The proposed rule would narrow the scope of federal jurisdiction, primarily in two ways.  First, it would eliminate jurisdiction for "ephemeral" streams – that is, streams where water flows only during and shortly after precipitation events. Second, it would eliminate jurisdiction for wetlands that lack an intermittent or permanent surface connection to navigable-in-fact waterways and that are not directly adjacent to those waterways. In practice, this will mean removing protections for wetlands that are close to surface waterways and are connected to those surface waterways through groundwater flows.

In the rule itself, and in the rhetoric surrounding …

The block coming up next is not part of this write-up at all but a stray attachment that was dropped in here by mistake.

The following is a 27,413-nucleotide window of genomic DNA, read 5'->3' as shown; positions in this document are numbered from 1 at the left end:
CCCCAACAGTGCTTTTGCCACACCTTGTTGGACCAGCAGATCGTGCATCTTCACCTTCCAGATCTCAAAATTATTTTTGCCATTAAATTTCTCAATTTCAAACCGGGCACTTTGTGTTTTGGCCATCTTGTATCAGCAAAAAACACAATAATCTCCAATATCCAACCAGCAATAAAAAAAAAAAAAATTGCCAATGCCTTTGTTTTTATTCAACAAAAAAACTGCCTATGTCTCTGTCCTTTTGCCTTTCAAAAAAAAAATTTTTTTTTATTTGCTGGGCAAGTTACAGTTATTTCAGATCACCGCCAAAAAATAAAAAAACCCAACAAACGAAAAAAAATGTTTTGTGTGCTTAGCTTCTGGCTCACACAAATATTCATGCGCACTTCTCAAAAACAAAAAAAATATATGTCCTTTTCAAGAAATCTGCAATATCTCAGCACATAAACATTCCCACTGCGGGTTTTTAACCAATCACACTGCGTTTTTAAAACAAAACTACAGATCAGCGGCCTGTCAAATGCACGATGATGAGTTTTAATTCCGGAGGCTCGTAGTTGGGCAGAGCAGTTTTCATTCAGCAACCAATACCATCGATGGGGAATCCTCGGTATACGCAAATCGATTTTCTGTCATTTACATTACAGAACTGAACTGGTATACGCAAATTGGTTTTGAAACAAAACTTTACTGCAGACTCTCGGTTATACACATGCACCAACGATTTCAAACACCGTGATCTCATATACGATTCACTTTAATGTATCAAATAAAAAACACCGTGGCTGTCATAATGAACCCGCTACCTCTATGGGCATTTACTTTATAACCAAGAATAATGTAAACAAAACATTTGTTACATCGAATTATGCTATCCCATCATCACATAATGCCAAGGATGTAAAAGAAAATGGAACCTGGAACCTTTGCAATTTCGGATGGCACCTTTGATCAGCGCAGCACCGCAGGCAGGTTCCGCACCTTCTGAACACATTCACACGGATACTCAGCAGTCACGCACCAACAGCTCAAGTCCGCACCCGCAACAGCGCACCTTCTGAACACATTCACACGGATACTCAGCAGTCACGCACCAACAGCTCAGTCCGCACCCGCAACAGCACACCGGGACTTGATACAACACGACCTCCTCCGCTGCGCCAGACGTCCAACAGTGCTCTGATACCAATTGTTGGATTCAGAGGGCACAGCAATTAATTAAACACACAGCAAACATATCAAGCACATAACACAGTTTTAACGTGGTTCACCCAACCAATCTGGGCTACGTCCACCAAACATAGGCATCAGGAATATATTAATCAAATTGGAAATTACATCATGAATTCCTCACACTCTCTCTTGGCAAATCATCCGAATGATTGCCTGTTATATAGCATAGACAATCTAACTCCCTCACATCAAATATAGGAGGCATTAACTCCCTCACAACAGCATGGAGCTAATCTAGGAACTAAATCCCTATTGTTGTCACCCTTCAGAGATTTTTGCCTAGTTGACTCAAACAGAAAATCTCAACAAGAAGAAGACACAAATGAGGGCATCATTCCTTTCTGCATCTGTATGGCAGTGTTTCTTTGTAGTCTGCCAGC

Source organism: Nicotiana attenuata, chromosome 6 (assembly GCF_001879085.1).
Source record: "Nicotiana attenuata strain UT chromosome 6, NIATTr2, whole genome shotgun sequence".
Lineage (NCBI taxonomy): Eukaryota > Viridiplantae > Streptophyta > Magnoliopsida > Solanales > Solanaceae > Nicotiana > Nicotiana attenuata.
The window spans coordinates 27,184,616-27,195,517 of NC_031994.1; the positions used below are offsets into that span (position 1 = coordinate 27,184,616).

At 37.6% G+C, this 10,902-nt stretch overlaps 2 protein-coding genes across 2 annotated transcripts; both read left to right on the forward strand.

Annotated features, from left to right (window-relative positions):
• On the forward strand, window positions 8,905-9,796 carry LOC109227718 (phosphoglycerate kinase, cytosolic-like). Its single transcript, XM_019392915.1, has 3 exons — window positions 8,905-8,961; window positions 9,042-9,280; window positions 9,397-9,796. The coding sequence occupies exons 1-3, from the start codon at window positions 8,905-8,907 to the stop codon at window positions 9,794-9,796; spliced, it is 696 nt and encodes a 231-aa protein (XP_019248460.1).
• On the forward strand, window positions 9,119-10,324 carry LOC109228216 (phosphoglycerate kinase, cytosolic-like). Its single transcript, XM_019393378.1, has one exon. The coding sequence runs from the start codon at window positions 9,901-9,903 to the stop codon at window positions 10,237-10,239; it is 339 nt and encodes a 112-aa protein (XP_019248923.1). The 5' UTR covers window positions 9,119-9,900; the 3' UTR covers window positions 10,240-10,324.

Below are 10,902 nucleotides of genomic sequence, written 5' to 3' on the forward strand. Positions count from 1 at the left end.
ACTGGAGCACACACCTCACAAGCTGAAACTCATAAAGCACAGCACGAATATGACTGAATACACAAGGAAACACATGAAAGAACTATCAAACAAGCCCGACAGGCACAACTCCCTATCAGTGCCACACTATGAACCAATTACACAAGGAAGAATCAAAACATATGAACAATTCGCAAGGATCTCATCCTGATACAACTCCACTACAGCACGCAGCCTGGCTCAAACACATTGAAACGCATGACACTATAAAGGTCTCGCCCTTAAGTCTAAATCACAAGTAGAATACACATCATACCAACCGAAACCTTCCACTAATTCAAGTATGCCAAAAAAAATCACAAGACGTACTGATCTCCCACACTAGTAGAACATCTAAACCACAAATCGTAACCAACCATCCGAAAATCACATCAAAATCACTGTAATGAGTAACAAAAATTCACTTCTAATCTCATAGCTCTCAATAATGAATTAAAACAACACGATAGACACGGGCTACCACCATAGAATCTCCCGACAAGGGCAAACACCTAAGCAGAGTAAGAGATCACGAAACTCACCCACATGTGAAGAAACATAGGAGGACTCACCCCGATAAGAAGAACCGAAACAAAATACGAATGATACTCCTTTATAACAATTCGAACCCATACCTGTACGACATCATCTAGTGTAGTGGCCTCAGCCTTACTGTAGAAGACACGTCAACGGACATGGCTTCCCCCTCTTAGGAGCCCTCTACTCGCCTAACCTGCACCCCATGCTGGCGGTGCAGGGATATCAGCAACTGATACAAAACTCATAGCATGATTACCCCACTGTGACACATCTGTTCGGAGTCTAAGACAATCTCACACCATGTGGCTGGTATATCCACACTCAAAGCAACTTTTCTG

Dec. 10, 2018 by Daniel Farber
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Cross-posted from Legal Planet.

In terms of regulatory policy, the second half of Trump's term is shaping up to look a lot like Obama's final two years in office. Congress won't be doing much to advance Trump's environment and energy agenda, as was the case with Obama. So, like Obama, Trump's focus will be on administrative action, particularly regulatory initiatives (or deregulatory ones, in Trump's case). The big question is how these efforts will fare in court. I want to discuss three aspects of that question: timing, judicial review of statutory issues, and judicial review of policy analysis.

Timing. The Trump people are keenly aware that some of Obama's most important rules were still in the litigation process when he left office, which has kept those rules hanging in the wind for the two years since Trump took office. They seem desperate to avoid the same fate …